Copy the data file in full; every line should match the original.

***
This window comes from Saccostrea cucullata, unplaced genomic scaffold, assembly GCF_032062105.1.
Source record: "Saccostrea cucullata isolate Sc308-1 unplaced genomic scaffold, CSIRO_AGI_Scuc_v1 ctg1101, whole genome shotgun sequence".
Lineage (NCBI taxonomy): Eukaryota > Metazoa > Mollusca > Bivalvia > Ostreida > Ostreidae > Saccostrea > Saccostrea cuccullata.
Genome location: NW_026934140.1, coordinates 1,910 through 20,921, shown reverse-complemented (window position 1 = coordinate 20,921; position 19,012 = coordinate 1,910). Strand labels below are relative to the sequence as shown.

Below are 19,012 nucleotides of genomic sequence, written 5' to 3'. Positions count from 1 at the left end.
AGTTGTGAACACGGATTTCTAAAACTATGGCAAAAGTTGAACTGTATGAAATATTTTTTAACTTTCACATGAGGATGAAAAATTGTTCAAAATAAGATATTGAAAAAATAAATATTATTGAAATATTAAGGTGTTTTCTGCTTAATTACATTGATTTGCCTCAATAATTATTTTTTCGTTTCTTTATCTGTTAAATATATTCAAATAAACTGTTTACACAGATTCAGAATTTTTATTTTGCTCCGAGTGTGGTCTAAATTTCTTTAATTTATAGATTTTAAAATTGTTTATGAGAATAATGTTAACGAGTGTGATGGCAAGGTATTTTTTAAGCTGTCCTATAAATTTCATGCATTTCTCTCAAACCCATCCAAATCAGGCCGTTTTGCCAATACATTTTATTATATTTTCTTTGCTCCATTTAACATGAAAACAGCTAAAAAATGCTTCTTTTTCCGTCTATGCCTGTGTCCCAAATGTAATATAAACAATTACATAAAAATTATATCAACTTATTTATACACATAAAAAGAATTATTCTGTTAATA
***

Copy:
This window comes from Saccostrea cucullata, unplaced genomic scaffold, assembly GCF_032062105.1.
Source record: "Saccostrea cucullata isolate Sc308-1 unplaced genomic scaffold, CSIRO_AGI_Scuc_v1 ctg1101, whole genome shotgun sequence".
Lineage (NCBI taxonomy): Eukaryota > Metazoa > Mollusca > Bivalvia > Ostreida > Ostreidae > Saccostrea > Saccostrea cuccullata.
Genome location: NW_026934140.1, coordinates 1,910 through 20,921, shown reverse-complemented (window position 1 = coordinate 20,921; position 19,012 = coordinate 1,910). Strand labels below are relative to the sequence as shown.

Below are 19,012 nucleotides of genomic sequence, written 5' to 3'. Positions count from 1 at the left end.
AGTTGTGAACACGGATTTCTAAAACTATGGCAAAAGTTGAACTGTATGAAATATTTTTTAACTTTCACATGAGGATGAAAAATTGTTCAAAATAAGATATTGAAAAAATAAATATTATTGAAATATTAAGGTGTTTTCTGCTTAATTACATTGATTTGCCTCAATAATTATTTTTTCGTTTCTTTATCTGTTAAATATATTCAAATAAACTGTTTACACAGATTCAGAATTTTTATTTTGCTCCGAGTGTGGTCTAAATTTCTTTAATTTATAGATTTTAAAATTGTTTATGAGAATAATGTTAACGAGTGTGATGGCAAGGTATTTTTTAAGCTGTCCTATAAATTTCATGCATTTCTCTCAAACCCATCCAAATCAGGCCGTTTTGCCAATACATTTTATTATATTTTCTTTGCTCCATTTAACATGAAAACAGCTAAAAAATGCTTCTTTTTCCGTCTATGCCTGTGTCCCAAATGTAATATAAACAATTACATAAAAATTATATCAACTTATTTATACACATAAAAAGAATTATTCTGTTAATA